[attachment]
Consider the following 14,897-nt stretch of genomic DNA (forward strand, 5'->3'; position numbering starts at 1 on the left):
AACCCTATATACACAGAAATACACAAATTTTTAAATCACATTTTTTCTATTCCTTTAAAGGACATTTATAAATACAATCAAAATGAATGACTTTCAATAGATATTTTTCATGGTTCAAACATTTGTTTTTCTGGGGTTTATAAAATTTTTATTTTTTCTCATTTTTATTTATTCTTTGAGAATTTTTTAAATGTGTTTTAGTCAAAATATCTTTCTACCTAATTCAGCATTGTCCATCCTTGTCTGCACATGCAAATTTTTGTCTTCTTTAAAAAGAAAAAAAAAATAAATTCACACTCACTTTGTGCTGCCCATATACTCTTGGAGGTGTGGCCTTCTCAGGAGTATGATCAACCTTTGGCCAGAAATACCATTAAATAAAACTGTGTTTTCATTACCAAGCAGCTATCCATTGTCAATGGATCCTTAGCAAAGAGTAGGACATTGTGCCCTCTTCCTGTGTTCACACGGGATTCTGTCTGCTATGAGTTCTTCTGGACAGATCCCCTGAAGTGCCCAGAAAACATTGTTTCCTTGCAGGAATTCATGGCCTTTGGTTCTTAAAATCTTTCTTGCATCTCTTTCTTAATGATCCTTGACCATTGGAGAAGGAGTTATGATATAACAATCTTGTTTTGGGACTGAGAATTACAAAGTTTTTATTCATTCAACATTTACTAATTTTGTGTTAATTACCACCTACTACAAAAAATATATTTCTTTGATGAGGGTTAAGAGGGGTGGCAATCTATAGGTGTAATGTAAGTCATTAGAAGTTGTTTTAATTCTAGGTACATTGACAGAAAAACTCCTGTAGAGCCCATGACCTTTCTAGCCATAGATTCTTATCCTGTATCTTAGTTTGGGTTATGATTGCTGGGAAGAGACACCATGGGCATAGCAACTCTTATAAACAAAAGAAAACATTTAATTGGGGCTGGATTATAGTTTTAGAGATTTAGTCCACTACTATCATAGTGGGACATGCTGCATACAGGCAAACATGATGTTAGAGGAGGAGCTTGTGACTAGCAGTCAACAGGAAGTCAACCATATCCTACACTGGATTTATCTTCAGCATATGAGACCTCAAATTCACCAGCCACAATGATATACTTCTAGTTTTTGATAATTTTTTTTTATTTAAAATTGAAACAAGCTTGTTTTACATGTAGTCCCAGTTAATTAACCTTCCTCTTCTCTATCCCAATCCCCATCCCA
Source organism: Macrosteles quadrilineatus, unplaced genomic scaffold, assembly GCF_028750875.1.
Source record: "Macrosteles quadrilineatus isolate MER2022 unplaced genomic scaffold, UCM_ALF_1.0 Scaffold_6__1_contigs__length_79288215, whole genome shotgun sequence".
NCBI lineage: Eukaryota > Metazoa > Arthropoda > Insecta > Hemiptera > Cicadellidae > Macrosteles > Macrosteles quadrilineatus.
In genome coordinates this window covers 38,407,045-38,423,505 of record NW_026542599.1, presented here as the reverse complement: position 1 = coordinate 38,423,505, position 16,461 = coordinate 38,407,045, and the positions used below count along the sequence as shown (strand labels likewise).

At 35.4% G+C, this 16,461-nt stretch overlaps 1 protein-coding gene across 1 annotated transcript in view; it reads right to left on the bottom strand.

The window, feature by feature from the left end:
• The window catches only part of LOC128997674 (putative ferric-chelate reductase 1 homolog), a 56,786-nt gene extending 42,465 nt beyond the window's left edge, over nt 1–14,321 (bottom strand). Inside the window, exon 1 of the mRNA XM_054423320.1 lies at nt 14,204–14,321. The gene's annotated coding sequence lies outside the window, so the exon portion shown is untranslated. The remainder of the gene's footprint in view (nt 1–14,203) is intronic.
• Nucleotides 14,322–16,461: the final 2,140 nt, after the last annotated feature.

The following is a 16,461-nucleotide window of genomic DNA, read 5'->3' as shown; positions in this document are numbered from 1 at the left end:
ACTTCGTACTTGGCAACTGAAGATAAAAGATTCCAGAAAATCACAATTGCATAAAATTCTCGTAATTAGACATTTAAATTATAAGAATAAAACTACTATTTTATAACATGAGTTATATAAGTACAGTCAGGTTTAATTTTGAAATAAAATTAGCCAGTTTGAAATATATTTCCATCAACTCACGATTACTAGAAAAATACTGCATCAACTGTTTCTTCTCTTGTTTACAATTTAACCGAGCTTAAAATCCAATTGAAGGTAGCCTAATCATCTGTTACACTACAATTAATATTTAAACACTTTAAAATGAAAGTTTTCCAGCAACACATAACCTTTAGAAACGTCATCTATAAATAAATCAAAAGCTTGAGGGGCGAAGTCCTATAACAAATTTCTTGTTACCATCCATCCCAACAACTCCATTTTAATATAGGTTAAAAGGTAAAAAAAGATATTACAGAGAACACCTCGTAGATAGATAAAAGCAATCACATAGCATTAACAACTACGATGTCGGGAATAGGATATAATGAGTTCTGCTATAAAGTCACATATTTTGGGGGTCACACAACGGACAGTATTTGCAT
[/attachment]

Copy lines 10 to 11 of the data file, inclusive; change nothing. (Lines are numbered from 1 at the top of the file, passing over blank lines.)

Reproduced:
• Nucleotides 14,322–16,461: the final 2,140 nt, after the last annotated feature.

The following is a 16,461-nucleotide window of genomic DNA, read 5'->3' as shown; positions in this document are numbered from 1 at the left end: